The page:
In our previous blogs, we talked about the cultural limitations in various elearning platforms and what we could do to overcome them. Today, we would like to talk to you about an unanticipated cultural challenge – customers! Let us explain.
It could happen to you
When the U.S. Peace Corps recruits volunteers for its overseas posts in Africa, it does everything it can to ensure a successful match between the volunteer and the site. To this end, the organization usually requires volunteers to undergo pre-service stateside training, in-country training, or both. In particular, the organization wants to confirm that potential volunteers understand – and can adapt to – significantly different cultural environments. Thus, pre-service training includes extensive cross-cultural training on the host country’s people, economics, sociology, and so forth. However, culture shock still happens. In this particular case, a married couple arrived in the Central African Republic with their peers, ready to begin in-country training. However, as they began to disembark from the plane on the tarmac in Bangui, this particular couple halted abruptly, looked at each other, and tried to return to the plane! Despite extensive preparation, they had not fully comprehended the realization of how different life was going to be for the next two years. It was only when they were ‘at the door’ of their new adventure did reality strike.
This situation is similar to what happens with customers who have had limited cultural experience seek localization services. If a customer comes to us for services, it’s obvious they understand that translation and localization will prepare their elearning courses for dissemination in other cultures. However, when they see the recommendations on how to adapt their courses for these other markets, they often try to ‘get back onto the plane.’In other words, they often reject some of the best recommendations. Why does this happen? What are the consequences?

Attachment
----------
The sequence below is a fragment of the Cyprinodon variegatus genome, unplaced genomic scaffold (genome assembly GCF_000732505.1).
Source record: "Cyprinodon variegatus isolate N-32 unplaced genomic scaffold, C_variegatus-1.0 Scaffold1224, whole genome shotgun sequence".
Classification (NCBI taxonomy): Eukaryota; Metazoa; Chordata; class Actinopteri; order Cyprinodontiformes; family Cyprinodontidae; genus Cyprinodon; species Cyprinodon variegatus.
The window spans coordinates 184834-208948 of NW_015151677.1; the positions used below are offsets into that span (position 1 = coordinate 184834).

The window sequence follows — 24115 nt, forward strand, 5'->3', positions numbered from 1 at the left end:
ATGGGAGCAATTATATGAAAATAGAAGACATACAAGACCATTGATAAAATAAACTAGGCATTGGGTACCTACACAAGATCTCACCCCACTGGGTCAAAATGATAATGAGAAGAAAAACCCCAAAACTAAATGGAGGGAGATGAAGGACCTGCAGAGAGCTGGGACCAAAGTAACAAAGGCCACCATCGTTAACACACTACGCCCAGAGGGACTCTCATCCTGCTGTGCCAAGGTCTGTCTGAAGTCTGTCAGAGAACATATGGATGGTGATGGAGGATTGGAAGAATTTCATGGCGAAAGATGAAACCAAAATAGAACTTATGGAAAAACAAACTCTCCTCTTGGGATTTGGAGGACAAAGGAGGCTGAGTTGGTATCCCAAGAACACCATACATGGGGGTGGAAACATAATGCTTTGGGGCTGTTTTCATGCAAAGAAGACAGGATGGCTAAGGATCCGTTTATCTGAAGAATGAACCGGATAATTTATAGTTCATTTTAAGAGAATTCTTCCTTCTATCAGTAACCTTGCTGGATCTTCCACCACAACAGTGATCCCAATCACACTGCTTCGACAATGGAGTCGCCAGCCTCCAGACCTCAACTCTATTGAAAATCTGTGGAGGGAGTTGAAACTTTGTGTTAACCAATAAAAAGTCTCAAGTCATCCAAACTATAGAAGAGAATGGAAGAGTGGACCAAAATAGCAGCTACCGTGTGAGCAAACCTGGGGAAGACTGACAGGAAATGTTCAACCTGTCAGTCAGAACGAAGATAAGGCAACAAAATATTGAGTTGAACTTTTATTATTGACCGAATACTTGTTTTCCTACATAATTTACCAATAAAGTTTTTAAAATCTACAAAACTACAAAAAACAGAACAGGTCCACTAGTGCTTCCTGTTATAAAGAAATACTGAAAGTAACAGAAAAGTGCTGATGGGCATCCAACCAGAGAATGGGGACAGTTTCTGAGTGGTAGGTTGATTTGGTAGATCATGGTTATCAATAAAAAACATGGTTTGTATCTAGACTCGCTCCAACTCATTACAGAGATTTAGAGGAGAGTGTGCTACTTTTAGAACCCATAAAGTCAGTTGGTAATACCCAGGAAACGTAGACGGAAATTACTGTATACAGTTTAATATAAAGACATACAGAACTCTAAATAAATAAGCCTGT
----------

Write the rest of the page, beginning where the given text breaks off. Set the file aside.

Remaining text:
Seminal research studies, such as those conducted by Hofstede, Trompenaars & Hampden Turner, and Hall,* have led to the creation of ‘national cultural dimensions.’ These cultural dimensions are categories of cultural characteristics we can use to compare and contrast differences, at a national level, across cultural groups. For simplicity, we’ll talk about Hofstede’s dimensions, in the context of how these dimensions affect our perceptions of other cultures and our willingness to accept their differences.
Cultural Dimensions and Our Perceptions
Hofstede’s dimension of individualism describes the degree to which members of a culture focus on themselves (I, me) or on groups (we, us) such as families or in-groups. In his research, he assigned each country an index score on different dimensions, to help us understand how similar or different we are to other cultures. On the dimension of individualism, the United States scored the highest among about 50 countries. What this indicates is that we Americans tend to be blind to cultural differences because we perceive our own cultural values to be the same as others. Thus, we inherently tend to negate the value of addressing the cultural needs of other groups. However, anyone with experience living and working in another culture tends to overcome this blindness. For the purpose of accepting our recommendations on cultural adaptations for elearning, we try to put our customers ‘in the shoes’ of their targeted learners. This often helps them to appreciate the value of our recommended changes and subsequently, increases their willingness to invest in those changes. We want our clients to appreciate that the ‘my way or the highway’ approach is detrimental to success.